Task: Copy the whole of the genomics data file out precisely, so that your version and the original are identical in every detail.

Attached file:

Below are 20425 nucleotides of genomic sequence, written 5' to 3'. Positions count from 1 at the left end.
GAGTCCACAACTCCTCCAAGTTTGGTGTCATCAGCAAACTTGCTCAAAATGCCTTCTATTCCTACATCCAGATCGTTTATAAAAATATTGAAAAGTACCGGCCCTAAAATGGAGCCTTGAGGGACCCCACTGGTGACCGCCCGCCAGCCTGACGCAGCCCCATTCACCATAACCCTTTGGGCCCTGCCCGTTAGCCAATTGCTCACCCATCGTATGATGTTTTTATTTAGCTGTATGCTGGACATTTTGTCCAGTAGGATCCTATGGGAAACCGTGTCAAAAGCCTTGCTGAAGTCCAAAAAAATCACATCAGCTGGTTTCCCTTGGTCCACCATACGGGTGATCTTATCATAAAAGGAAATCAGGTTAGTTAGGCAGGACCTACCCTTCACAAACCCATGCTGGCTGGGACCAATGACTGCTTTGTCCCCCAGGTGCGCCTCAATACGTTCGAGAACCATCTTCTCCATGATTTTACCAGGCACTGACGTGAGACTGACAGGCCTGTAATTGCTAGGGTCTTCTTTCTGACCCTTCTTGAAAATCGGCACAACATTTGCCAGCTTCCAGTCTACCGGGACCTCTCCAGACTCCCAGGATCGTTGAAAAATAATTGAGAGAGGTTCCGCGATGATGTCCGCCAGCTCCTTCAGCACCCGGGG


Below are 20425 nucleotides of genomic sequence, written 5' to 3'. Positions count from 1 at the left end.
GAGTCCACAACTCCTCCAAGTTTGGTGTCATCAGCAAACTTGCTCAAAATGCCTTCTATTCCTACATCCAGATCGTTTATAAAAATATTGAAAAGTACCGGCCCTAAAATGGAGCCTTGAGGGACCCCACTGGTGACCGCCCGCCAGCCTGACGCAGCCCCATTCACCATAACCCTTTGGGCCCTGCCCGTTAGCCAATTGCTCACCCATCGTATGATGTTTTTATTTAGCTGTATGCTGGACATTTTGTCCAGTAGGATCCTATGGGAAACCGTGTCAAAAGCCTTGCTGAAGTCCAAAAAAATCACATCAGCTGGTTTCCCTTGGTCCACCATACGGGTGATCTTATCATAAAAGGAAATCAGGTTAGTTAGGCAGGACCTACCCTTCACAAACCCATGCTGGCTGGGACCAATGACTGCTTTGTCCCCCAGGTGCGCCTCAATACGTTCGAGAACCATCTTCTCCATGATTTTACCAGGCACTGACGTGAGACTGACAGGCCTGTAATTGCTAGGGTCTTCTTTCTGACCCTTCTTGAAAATCGGCACAACATTTGCCAGCTTCCAGTCTACCGGGACCTCTCCAGACTCCCAGGATCGTTGAAAAATAATTGAGAGAGGTTCCGCGATGATGTCCGCCAGCTCCTTCAGCACCCGGGG